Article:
The State indicated it would proceed on the grounds that respondent was unable to provide for his basic physical needs and the jury had also been told this would be the grounds for the involuntary commitment. Dr. Shea testified at trial that it was her belief respondent was unable to provide for his basic physical needs and she did not object to the amendment of her certificate. Clearly, the amendment of Dr. Shea's certificate was correct.
• 5 Respondent next argues the trial court's order of commitment should be reversed because there was noncompliance with the statutory provisions requiring two certificates of physicians agreeing on the same diagnosis and prognosis of respondent. However, since we have determined the amendment of Dr. Shea's certificate was correct, there were in fact two certificates on file with the same diagnosis and prognosis of respondent. Therefore, there was compliance with the relevant statutes.
Respondent's final argument is that there was insufficient evidence for the jury to find he was subject to involuntary commitment because he was unable to provide for his basic physical needs.
Section 1-119 of the Code states in part:
"`Person subject to involuntary admission' or `subject to involuntary admission' means:
(1) A person who is mentally ill and who because of his illness is reasonably expected to inflict serious physical harm upon himself or another in the near future; or
(2) A person who is mentally ill and who because of his illness is unable to provide for his basic physical needs so as to guard himself from serious harm." Ill. Rev. Stat. 1989, ch. 91 1/2, par. 1-119.
Dr. Shea testified, as respondent's treating physician, respondent suffered from chronic paranoid schizophrenia. Her determination was based on respondent's medical history and her own examination and observations of respondent. There was clear and convincing evidence to establish respondent suffered from a mental disorder.
• 6 Respondent contends the evidence was insufficient to establish he could not provide for his basic needs. We disagree. Dr. Shea testified she was concerned that respondent would be unable to provide for his basic physical needs. She stated respondent was unaware he was having a problem and that his continual refusal to take his medication could lead him to harm himself. Lisa Kowalski testified to specific instances of respondent's delusions and agitated behavior. Moreover, Eugene Stormer testified respondent's apartment contained bug-infested and rotten food and generally was disheveled. Stormer also testified respondent left his job when he was supposed to be working and left his stove unattended, causing a pot to catch on fire. Respondent was observed standing in front of a bus in an attempt to hail the bus. Most importantly, the jury heard respondent testify he used to be white, was Ronald McDonald, and was merely waiting to claim ownership to all McDonald's restaurants. Throughout the trial, respondent orally agreed with the witnesses who testified that he had stated earlier that he owned all McDonald's restaurants and was Ronald McDonald.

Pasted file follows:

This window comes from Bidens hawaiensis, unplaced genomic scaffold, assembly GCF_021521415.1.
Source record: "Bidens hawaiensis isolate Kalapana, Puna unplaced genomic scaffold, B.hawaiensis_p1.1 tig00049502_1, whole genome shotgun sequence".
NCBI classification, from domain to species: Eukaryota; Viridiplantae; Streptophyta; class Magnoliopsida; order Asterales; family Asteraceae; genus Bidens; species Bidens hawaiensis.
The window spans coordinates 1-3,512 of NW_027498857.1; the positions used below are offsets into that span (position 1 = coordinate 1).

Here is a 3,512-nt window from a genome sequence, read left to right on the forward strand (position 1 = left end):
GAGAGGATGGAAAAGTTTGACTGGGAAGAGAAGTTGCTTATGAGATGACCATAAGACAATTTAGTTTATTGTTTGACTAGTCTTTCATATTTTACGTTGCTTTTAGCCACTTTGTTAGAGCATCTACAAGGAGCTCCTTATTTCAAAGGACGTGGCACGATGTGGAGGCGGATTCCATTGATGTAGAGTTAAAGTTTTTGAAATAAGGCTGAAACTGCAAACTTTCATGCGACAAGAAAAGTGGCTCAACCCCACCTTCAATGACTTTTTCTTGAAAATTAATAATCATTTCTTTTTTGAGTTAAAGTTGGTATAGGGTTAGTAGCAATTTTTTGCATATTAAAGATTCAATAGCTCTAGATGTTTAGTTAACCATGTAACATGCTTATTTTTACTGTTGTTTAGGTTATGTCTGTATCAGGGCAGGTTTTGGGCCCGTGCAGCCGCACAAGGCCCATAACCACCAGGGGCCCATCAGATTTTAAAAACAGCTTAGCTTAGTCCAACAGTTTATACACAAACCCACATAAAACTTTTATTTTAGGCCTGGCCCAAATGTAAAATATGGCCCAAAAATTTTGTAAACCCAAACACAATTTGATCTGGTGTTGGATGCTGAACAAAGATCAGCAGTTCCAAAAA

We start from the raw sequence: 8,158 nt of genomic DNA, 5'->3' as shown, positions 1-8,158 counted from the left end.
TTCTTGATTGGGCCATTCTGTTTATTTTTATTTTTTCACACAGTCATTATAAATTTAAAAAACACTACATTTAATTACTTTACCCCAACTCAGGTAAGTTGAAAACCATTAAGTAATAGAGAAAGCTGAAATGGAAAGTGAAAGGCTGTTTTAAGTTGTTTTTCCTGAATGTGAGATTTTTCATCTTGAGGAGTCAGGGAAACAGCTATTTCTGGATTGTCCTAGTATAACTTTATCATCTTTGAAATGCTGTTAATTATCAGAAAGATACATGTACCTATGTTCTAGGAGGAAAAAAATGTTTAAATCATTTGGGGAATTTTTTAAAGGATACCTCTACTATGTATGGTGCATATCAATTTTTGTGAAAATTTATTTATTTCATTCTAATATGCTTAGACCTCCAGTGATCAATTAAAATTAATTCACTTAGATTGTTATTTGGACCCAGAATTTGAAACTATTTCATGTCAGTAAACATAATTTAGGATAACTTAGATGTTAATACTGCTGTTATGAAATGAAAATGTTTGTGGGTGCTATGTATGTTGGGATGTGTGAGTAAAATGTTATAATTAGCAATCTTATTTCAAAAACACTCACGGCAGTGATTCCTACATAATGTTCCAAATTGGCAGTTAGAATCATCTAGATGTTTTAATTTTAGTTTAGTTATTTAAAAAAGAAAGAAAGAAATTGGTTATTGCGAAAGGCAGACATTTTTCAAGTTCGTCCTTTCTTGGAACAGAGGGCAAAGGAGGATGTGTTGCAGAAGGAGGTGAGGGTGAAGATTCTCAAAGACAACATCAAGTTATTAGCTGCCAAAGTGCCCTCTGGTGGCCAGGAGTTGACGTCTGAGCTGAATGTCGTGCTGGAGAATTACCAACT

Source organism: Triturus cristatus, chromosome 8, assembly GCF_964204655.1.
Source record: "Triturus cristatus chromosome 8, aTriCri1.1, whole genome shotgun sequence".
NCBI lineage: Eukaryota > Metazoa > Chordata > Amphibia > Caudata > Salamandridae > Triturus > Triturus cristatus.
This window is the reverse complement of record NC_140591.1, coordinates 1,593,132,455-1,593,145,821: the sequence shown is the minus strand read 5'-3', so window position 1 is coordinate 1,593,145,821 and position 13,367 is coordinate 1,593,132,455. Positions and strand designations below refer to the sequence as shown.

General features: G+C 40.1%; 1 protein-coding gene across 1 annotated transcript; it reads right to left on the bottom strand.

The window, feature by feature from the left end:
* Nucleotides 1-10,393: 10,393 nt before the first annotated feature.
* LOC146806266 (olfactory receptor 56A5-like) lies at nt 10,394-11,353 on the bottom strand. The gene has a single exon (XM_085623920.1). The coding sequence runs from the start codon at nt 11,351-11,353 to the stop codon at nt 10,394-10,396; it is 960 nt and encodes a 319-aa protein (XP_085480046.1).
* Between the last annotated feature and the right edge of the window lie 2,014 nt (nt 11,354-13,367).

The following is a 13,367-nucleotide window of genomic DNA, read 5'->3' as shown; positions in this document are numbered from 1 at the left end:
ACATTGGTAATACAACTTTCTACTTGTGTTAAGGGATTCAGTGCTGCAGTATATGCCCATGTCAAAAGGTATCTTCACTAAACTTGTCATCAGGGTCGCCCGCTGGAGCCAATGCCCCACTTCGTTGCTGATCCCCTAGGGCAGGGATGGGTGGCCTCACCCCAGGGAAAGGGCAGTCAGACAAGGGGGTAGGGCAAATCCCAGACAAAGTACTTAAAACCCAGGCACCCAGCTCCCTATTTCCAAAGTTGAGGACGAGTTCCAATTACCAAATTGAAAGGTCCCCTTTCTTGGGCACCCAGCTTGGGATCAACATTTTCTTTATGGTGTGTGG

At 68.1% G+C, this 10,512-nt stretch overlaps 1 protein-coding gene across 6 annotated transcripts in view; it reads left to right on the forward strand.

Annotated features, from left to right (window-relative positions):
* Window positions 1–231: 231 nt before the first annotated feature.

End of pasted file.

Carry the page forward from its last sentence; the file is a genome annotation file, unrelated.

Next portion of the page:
There was clear and convincing evidence that respondent was unable to care for his basic physical needs. The verdict of the jury was not against the manifest weight of the evidence, and the trial court properly entered the order finding respondent was subject to involuntary admission. The trial court is affirmed.
SPITZ and GREEN, JJ., concur.